The Los Angeles Times gave the long-delayed Hollywood presentation nearly a full page in the news section, under the following heading:


Jimmy Starr, in his review in the Los Angeles Evening Express, summed it up thus:— "Movieland's revolutionary new medium - Cinerama - brought old-time Hollywood glamour back to the boulevard last night ... it was Glitterville's most exciting night since the late Sid Grauman opened the Chinese Theatre."

Just what is Cinerama? How did it happen to happen? How many years have been spent developing it? Why did the Rockefeller and Time and Life people step out? And how did it finally emerge from the laboratory? These are some of the questions that are put to me almost daily as I move around the country.

No doubt you have noticed how some of the major events of your life come about through pure chance, an item that you see in a paper, a fragment of an overheard conversation, turning down one street instead of another, an accidental meeting with a friend, and so on. Well, that's the way it was with this.

It all began one afternoon about four years ago. I had been recording a picture at Reeves Soundcraft Studios on East 44th Street in New York. Now, I had known "Buzz" Reeves some twenty-odd years before, in the days when we little dreamed that he would become a top tycoon in his field. I had just gotten under way in radio, stepping into the spot where Floyd Gibbons had made a name for himself. This was right before I began a seventeen-year association with Twentieth Century-Fox, and at the time I was working on miscellaneous shorts for Paramount and other studios. "Buzz" happened to be the engineer who handled some of my recording. After that I saw nothing of him. But I did hear how he had soared to the heights as head of various technical firms.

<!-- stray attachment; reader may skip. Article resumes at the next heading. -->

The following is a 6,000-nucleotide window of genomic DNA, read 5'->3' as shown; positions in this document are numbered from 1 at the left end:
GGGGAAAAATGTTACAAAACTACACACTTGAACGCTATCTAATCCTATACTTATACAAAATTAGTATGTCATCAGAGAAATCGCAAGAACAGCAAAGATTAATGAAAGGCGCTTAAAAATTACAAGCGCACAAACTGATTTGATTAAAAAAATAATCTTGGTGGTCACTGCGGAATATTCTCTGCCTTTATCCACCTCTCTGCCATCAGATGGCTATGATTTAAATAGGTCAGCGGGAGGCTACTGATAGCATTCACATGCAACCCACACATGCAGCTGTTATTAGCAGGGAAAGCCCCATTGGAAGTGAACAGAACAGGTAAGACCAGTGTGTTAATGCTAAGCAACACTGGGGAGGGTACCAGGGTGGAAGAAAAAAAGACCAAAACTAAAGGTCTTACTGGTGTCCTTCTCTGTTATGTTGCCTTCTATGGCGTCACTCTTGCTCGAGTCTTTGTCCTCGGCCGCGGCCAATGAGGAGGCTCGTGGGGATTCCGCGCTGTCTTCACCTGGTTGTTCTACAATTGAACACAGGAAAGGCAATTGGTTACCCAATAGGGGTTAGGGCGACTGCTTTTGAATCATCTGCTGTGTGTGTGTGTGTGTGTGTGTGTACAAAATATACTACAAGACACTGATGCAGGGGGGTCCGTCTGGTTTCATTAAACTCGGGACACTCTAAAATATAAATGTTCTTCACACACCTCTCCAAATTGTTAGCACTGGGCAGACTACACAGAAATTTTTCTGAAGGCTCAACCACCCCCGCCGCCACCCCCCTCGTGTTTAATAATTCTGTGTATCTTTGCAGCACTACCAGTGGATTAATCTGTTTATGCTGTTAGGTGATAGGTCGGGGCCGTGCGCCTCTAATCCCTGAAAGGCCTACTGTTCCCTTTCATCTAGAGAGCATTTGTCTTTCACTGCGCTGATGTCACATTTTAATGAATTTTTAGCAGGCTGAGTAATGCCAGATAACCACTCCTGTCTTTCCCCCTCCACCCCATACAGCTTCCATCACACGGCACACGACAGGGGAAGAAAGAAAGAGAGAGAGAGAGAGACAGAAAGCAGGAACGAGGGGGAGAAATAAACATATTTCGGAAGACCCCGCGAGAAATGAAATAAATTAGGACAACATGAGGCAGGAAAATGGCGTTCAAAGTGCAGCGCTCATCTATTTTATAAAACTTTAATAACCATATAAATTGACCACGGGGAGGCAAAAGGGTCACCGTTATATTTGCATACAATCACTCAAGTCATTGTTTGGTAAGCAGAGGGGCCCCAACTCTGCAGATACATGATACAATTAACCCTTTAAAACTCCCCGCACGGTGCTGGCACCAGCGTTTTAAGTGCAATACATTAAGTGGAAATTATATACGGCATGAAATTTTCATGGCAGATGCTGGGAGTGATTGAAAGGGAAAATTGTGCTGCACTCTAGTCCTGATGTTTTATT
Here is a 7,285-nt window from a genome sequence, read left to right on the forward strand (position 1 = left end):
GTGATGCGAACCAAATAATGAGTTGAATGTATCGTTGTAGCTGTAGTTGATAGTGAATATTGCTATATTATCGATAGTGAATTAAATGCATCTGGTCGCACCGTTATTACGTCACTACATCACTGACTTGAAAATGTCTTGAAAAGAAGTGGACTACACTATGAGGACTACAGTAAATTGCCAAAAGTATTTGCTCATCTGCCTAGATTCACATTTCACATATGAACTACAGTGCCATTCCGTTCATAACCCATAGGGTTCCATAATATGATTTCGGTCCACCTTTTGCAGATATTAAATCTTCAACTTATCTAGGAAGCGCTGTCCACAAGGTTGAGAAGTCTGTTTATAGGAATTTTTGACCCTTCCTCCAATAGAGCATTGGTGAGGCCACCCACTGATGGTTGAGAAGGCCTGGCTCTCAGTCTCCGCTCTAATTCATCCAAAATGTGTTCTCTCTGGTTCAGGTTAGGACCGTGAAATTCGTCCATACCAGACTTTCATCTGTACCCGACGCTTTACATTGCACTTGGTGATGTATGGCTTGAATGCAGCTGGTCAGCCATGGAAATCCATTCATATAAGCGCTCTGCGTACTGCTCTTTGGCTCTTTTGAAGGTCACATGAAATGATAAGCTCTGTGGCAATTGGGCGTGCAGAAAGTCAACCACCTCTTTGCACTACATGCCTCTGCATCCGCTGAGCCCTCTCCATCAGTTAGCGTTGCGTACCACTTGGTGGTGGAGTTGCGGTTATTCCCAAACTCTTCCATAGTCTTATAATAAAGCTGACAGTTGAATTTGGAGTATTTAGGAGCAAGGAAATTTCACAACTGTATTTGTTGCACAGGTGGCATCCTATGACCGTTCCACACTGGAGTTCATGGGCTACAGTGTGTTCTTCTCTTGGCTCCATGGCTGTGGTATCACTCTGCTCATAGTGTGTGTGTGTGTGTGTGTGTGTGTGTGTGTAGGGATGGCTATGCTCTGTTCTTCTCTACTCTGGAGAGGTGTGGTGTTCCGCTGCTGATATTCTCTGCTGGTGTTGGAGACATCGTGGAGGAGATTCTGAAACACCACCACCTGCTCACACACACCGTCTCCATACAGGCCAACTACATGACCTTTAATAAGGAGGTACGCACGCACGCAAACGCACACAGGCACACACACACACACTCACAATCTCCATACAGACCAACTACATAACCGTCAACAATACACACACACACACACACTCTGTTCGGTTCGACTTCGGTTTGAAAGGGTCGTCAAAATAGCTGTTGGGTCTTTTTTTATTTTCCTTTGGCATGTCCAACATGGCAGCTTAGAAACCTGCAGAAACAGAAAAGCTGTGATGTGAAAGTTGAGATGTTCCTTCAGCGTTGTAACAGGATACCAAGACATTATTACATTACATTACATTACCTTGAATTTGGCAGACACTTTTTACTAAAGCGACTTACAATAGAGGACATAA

Wondering about my old friend, who had become a legendary figure, I asked about his office and found it was right there in the building where I had just finished recording. So I dropped in and we chatted about the old days, and about the bewildering world of electronics. Among other enterprises, he mentioned he had recently bought an interest in something new and revolutionary. He told me how the heads of the Time and Life organization and one of the Rockefellers had become discouraged and sold their interest to him. He told me it had to do with something invented by Fred Waller. This increased my curiosity, because when "Buzz" and I had worked together long years before, Waller was the engineering genius and trouble shooter for Paramount. I had also worked with him.

And so it was that "Buzz" lured me to Oyster Bay. There from both Reeves and Waller I heard the story of Cinerama, how its origin went back some fourteen or fifteen years to the New York World's Fair, how the Government took it over during World War II and backed Waller in the development of a special Gunnery Trainer, using a circular screen that went all the way around a big room with one continuous motion picture projected by eleven machines. Then they told me how, after the war, further experiments were made possible by Rockefeller and Time and Life money. But neither the inventor nor his backers thought they had it ready for the public. It was at a moment when enthusiasm was at a low ebb that "Buzz" Reeves had arrived on the scene, bought out the other backers, and added stereophonic sound.